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[tex]y'' + p(z)y' + q(z)y=0[/tex]

where y (and its derivatives) is a function of z, z ∈ ℂ.

1)My books says this: In points where both p(z) and q(z) are analytic, y(z) is also analytic. But in points where p(z) or q(z) (or both) aren't analytic, y(z) may not be analytic.

Since y(z) is a differentiable complex function in an open set (it must be for the ODE to make sense, right?), it's holomorphic in that set, and so it's analytic. So I don't understand why y(z) may not be analytic when p or q aren't analytic. Why does y(z) being analytic or not even depends on the behavior of these functions?

2)This is a question about an example.

The problem is:

Find the series solutions, about z = 0, of

[tex]y''(z) + y(z) = 0[/tex]

y can be written as a power series (it's analytic), so:

[tex]y(z)=\sum_{n=0}^{\infty}a_{n}z^{n}[/tex]

Substituting the series in the EDO, we obtain the two-term recurrence relation:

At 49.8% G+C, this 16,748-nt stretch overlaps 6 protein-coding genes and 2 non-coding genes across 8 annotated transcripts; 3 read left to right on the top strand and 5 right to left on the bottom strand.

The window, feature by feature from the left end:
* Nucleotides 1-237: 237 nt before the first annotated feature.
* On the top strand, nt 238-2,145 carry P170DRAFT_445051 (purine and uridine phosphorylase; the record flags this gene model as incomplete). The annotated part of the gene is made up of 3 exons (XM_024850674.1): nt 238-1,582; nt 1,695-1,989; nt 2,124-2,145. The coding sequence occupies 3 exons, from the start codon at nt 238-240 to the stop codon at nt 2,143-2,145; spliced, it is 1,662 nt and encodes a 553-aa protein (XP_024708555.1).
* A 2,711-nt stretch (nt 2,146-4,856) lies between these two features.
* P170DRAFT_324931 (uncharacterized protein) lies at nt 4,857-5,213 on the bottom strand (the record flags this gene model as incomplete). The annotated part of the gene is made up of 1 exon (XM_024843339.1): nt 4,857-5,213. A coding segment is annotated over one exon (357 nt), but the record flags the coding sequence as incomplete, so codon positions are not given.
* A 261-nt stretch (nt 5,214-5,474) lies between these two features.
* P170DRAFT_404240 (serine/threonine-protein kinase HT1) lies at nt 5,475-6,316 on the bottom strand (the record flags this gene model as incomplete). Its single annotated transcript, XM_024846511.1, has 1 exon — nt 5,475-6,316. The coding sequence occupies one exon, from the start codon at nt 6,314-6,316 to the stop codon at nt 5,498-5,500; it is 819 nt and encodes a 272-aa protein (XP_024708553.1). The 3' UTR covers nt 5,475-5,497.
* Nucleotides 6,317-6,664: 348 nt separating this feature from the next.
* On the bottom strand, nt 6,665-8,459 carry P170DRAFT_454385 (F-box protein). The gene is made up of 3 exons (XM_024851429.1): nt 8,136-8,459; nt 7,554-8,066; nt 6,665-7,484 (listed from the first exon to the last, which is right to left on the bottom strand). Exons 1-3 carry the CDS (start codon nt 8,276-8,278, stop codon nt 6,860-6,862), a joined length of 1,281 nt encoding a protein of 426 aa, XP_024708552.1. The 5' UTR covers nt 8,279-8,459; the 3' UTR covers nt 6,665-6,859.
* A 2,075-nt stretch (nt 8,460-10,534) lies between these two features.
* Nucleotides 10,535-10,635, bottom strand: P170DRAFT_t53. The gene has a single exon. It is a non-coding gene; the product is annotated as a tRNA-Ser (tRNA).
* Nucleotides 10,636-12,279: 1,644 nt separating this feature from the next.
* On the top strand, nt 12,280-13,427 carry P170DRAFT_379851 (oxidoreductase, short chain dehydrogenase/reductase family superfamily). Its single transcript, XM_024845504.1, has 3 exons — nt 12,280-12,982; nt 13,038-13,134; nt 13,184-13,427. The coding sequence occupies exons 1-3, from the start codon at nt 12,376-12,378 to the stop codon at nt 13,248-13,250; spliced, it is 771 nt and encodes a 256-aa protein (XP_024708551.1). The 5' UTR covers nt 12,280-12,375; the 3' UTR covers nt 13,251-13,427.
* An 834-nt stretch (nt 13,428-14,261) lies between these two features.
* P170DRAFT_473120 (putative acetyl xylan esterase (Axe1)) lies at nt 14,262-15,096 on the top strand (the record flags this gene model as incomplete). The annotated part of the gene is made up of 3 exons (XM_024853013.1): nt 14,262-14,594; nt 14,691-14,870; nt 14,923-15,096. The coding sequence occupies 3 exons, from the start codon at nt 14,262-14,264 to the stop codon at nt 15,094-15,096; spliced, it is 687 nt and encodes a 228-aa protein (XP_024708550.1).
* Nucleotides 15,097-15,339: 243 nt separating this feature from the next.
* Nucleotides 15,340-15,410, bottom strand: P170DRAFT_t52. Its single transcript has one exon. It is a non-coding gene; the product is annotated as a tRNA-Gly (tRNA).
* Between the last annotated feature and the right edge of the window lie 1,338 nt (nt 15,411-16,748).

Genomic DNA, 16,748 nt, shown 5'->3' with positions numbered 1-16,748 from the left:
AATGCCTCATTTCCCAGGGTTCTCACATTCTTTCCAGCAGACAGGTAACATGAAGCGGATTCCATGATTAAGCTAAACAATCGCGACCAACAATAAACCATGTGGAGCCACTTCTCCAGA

[tex]a_{n+2}=-\frac{a_{n}}{(n+2)(n+1)}, n \geq 0[/tex]

So,

[tex]y(z)=1+z-\frac{z^{2}}{2!}+\frac{z^{3}}{3!}-...[/tex]

Which is equal to:

[tex]y(z) = cos(z) + sin(z)[/tex]

The solution to the EDO is:

[tex]y(z) = c_{1}cos(z) + c_{2}sin(z)[/tex]

Why isn't the solution this though?:

[tex]y(z) = cos(z) + sin(z)[/tex]

We stated that y(z) was a power series, and the power series turned out to be cos(z) + sin(z), so why do we take the linear combination of these 2 functions as the solution? Was the initial assumption that y(z) equals a power series wrong?

Thanks

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# Question about 2nd order linear ODEs series solutions

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